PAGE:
• @PeterGrill I like that solution. It still doesn't look right with the angle= from the angles library, but I have fixed that. Basically I just drew the arc in the right plane (which is an elliptic arc) and then put the dot in the middle. But I also like the feature of choosing the "point of view" given by the tikz-3dplot package: very intuitive just specifying the angles. Is there a way to do it with just the 3d library and no extra package?
    – Andyc
    Dec 5, 2020 at 10:37
  • You only realy need tikz and it's 3d library. The xparse package there was only use to define the \NewDocumentCommand. You of course can use \newcommand to define those -- xparse just make it easier. Dec 5, 2020 at 11:01
  • @PeterGrill My question is if there is an equivalent of \tdplotsetmaincoords in the 3d library. I found no trace of it in the pgfmanual. I find it very convenient in tikz-3dplot in order to change the orientation of the axes. I know I can achieve the same result with 3d if I just redefine the axes, but I need to compute them separately and still, it's three values that I have to change. Sure enough I could create a \newcommand for that, but I guess I'd still have to change the canvas every time I want to draw on a different plane.
    – Andyc
    Dec 5, 2020 at 15:22
  • I am not sure. I suggest you post a new question as I think that would be helpful to others as well. I have just always asjuted the x, y` and z to change the orientation. Dec 5, 2020 at 18:39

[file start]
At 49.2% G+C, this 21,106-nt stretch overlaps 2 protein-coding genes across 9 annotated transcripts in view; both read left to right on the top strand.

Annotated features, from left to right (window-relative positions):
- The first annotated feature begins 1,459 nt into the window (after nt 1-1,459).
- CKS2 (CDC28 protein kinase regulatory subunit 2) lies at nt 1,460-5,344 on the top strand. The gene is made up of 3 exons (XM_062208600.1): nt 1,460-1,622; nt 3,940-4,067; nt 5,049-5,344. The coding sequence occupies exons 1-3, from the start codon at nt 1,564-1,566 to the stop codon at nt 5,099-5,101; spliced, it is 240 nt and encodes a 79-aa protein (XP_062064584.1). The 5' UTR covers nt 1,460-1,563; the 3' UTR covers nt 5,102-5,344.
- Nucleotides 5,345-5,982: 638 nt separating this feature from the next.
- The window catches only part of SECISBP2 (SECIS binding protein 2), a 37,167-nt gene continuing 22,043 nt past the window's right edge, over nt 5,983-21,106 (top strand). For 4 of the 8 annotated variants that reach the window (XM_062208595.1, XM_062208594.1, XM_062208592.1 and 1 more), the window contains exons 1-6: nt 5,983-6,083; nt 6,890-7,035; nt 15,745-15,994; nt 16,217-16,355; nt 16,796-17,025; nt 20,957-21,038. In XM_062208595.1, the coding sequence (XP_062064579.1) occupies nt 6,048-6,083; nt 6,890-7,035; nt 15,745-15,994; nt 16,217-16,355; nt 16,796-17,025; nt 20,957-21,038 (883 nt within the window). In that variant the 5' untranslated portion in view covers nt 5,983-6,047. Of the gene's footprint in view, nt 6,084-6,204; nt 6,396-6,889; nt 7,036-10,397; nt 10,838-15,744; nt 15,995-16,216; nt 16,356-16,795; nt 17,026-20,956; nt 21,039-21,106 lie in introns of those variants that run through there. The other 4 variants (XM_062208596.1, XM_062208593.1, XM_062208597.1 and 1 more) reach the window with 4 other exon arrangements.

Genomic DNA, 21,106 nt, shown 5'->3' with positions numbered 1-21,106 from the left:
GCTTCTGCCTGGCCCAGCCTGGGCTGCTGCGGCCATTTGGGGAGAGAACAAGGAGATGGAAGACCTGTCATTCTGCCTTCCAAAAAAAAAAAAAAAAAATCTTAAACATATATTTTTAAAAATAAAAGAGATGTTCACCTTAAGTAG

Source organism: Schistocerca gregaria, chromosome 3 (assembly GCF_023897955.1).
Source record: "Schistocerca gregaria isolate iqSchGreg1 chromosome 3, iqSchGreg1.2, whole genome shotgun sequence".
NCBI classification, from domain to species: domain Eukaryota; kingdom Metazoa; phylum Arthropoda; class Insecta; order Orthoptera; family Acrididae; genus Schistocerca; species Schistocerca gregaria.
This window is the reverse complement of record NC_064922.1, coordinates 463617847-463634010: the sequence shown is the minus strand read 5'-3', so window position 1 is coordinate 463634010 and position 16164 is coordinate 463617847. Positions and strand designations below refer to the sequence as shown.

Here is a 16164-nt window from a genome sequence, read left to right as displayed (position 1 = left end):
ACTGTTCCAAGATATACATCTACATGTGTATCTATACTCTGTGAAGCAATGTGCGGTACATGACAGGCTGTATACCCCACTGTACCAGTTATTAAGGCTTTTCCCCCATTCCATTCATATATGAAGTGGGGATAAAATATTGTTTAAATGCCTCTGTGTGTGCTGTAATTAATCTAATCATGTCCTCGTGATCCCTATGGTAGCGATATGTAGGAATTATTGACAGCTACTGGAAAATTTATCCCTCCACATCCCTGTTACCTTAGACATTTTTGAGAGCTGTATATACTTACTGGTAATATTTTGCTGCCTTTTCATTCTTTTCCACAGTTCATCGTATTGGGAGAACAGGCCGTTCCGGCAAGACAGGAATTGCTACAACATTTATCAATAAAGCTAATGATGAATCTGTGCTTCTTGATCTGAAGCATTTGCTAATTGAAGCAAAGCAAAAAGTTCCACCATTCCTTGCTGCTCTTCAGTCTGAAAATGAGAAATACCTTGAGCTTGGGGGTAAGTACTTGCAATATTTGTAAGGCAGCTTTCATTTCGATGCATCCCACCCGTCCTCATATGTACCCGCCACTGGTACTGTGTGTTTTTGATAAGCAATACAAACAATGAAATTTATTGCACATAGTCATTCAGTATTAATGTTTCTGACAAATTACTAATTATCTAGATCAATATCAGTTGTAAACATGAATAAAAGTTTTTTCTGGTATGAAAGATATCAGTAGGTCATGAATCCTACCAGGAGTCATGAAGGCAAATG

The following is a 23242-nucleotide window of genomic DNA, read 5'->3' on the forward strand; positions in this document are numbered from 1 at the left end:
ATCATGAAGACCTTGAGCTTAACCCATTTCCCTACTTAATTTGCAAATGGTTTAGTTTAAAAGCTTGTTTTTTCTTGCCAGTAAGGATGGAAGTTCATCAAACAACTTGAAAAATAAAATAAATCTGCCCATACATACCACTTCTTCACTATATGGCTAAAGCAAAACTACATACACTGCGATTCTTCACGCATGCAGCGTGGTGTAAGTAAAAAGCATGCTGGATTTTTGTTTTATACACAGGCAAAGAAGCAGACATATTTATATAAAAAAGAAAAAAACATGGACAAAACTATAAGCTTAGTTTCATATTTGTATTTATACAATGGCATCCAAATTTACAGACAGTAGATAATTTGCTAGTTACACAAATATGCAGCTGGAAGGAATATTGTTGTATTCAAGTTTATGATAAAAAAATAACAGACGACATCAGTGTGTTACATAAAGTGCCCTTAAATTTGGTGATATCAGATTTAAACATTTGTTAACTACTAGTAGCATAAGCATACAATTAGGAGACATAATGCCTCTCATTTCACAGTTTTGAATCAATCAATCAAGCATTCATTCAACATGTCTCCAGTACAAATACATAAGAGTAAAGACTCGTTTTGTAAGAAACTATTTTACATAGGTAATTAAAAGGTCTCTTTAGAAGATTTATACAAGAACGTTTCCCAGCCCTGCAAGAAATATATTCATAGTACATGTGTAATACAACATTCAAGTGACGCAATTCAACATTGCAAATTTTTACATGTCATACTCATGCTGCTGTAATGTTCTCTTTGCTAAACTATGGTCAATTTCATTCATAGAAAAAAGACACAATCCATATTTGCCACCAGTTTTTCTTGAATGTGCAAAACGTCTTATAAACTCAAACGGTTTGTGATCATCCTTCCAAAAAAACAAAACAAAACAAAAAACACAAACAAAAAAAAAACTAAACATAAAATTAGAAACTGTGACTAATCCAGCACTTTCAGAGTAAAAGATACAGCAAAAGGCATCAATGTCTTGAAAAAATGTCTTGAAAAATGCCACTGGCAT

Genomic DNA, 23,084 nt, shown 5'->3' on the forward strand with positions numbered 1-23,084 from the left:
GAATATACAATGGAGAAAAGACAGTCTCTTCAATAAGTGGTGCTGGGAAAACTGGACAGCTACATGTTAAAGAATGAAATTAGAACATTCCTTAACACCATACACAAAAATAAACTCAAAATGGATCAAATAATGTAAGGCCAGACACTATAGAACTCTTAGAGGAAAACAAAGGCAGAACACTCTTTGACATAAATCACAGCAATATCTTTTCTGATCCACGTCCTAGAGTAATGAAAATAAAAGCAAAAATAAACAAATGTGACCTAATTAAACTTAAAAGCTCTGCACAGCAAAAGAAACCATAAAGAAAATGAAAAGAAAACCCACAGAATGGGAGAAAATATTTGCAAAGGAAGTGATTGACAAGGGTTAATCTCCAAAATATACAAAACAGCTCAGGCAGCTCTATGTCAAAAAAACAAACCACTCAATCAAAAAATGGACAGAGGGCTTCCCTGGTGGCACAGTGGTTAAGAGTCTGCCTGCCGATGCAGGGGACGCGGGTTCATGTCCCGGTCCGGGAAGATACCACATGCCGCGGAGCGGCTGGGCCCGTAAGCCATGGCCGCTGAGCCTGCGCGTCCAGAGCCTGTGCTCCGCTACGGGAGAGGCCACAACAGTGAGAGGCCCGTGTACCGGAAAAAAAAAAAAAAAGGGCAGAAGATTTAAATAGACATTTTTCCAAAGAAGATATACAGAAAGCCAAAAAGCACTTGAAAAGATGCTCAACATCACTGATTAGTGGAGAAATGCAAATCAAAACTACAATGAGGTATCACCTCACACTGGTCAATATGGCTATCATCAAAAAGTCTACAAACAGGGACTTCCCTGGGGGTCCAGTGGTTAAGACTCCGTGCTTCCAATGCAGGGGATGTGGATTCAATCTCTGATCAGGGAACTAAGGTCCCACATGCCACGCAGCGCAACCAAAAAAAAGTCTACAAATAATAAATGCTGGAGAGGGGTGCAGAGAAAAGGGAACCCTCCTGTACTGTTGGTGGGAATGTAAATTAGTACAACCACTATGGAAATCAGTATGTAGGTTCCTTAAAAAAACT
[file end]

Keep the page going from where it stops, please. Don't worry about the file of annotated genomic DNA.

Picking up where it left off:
1 Answer 1

3

You can use \usepackage{tikz-3dplot}

    \documentclass[12pt,a4paper]{article}

\usepackage[utf8]{inputenc}
\usepackage[T1]{fontenc}
\usepackage[ngerman]{babel}
\usepackage[left=2.00cm, right=3.00cm, top=1.00cm, bottom=1.00cm]{geometry}
\usepackage{tikz}
\usepackage{tikz-3dplot}
\usetikzlibrary{angles, calc}

\begin{document}
\tdplotsetmaincoords{70}{60}
\begin{tikzpicture}[tdplot_main_coords,line join = round]
        \def \l{ 6.0 } % Defines the width  of the parallelepiped
        \def \d{ 5.0 } % Defines the depth  of the parallelepiped
        \def \h{ 7.0 } % Defines the heigth of the parallelepiped
        \def \s{ 3.0 } % Defines the shift from the parallelepiped to the edge of the trapezoid
        \coordinate (A) at (0,0,0); 
        \coordinate (B) at (\l,0,0);
        \coordinate (C) at ({\l+\d/(2*sqrt(2))},{\d/(2*sqrt(2))},0);
        \coordinate (D) at ({\d/(2*sqrt(2))},{\d/(2*sqrt(2))},0);
        \draw (A) -- node[midway, below] {$a$} (B);
        \draw[dashed, thin] (B) -- node[midway, right=2pt] {$b$} (C);
        \draw[dashed] (C) -- node[midway, below] {$c$} (D) -- node[midway, left=2pt] {$d$} (A);
        \coordinate (E) at (0,0,\h);